Depression 2 to 3 Times More Likely in MS Patients Than Others, Study Finds
A likelihood of depression is two to three times higher in multiple sclerosis (MS) patients in the U.S. and U.K. than in similar groups of people in these countries without the disease, a study reported.
This risk was also “most evident in the first five years after MS diagnosis” among people identified via databases in both countries, the researchers wrote.
The study, “Incident depression in patients diagnosed with multiple sclerosis: a multi‐database study,” was published in the European Journal of Neurology.
Research indicates that about one-third of newly diagnosed MS patients are depressed, and up to 60% will develop depression at any time after their diagnosis.
“However, the rate of new depression [cases] after MS diagnosis and during disease progression is not well known,” the researchers wrote.
A research team in the U.S. analyzed data from two large U.S. and U.K. databases containing information on people with and without this disease.
Data from these two sources — the U.S. Department of Defense (US-DOD) military healthcare system and the U.K. Clinical Practice Research Datalink GOLD (UK-CPRD) — identified people diagnosed with MS between 2001–16 (UK-CPRD), and 2004–17 (US-DOD).
Investigators then matched each patient with up to 10 people without MS of the same age, sex, and geographical region who served as controls. Neither patients nor controls had a history of previous treatment for depression.
They then assessed the number of cases of treated for depression following MS diagnosis, and calculated the incidence rates and incidence rate ratios of depression in both groups.
Incidence rate is a frequency measure that reflects the incidence a particular disease has on a specific group of people within a given period of time. Incidence rate ratio is the ratio (quantitative relation between two amounts) between two incidence rates; it can be used to assess the relative risk a specific group of people have of developing a condition compared to another group that serves as a reference point.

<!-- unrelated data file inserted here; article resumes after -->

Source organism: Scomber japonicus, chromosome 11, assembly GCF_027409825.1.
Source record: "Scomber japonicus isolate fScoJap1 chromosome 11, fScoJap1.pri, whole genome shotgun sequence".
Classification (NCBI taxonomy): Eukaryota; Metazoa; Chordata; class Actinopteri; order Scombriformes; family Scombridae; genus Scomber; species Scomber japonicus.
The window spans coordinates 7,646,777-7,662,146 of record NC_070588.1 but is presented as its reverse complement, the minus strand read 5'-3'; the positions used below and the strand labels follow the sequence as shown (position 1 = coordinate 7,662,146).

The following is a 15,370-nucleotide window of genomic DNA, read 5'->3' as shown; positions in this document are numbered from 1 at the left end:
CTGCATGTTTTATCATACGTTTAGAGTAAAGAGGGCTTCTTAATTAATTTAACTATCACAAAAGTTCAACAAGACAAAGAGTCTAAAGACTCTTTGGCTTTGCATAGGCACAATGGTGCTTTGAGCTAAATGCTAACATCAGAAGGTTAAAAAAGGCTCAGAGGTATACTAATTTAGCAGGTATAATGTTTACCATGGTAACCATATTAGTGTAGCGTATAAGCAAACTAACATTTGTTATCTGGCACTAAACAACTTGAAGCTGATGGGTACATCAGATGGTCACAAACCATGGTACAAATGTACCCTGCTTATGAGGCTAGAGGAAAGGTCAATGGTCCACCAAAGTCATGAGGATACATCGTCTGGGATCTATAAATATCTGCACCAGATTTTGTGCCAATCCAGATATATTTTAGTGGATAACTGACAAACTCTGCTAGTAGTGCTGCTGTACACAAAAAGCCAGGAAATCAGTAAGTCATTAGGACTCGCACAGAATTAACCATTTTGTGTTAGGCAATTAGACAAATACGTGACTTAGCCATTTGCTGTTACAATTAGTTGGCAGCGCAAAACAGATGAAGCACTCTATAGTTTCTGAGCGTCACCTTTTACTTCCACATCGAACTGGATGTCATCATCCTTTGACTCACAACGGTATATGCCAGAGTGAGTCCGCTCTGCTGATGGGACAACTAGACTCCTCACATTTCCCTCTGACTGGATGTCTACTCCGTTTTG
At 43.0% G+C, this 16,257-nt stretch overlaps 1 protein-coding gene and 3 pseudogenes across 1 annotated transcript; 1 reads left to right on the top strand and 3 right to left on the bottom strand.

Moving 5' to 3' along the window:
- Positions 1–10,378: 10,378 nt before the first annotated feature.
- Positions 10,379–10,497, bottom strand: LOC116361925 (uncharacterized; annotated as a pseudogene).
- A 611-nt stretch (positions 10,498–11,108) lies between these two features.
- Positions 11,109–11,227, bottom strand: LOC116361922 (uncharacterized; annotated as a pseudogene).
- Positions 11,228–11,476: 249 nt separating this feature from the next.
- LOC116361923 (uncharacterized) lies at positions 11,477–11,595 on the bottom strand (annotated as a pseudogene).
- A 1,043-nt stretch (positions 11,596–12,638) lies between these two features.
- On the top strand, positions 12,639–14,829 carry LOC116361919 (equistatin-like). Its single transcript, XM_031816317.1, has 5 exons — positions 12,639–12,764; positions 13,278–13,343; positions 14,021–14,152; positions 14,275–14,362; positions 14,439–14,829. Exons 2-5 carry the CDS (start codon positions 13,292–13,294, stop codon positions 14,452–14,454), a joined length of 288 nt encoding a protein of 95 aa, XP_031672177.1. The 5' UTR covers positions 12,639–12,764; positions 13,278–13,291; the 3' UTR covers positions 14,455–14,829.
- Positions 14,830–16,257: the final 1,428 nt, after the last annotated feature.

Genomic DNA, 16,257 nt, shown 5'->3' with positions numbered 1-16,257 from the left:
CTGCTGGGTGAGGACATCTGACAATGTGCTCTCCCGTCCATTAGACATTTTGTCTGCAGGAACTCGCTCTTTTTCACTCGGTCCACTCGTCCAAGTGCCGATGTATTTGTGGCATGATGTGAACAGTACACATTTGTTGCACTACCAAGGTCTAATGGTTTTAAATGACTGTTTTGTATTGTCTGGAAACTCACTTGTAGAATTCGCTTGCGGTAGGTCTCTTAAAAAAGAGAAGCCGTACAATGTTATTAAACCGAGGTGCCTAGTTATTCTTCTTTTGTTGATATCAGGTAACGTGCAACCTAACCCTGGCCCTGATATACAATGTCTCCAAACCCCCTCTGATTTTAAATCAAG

A total of 6,820 patients in the US-DOD database were matched with 58,419 non-patients, and 5,456 patients in the UK‐CPRD matched with 45,712 people without MS.
Relative to people without MS, the incidence rate ratio for depression in patients was about two- to threefold higher: 3.20 in the US-DOD group, and 1.90 in the UK-CPRD group.
“IRRs [incidence rate ratios] of treated depression for males with MS compared with males without MS were higher than the IRRs comparing female MS and non-MS patients,” the researchers wrote.
“In this population of U.S. and U.K. patients, the incidence of depression after MS diagnosis was two- to three-fold higher among MS patients compared to non-MS patients,” the researchers concluded.
“Thus, all patients with MS should be monitored for depression and treated as appropriate.”
The underlying of this illness among people with MS “may be at least in part due to lesion-related factors or to depression in response to having a debilitating chronic illness,” they added. “It is also possible that MS treatments may improve depression risk or prognosis in MS patients.”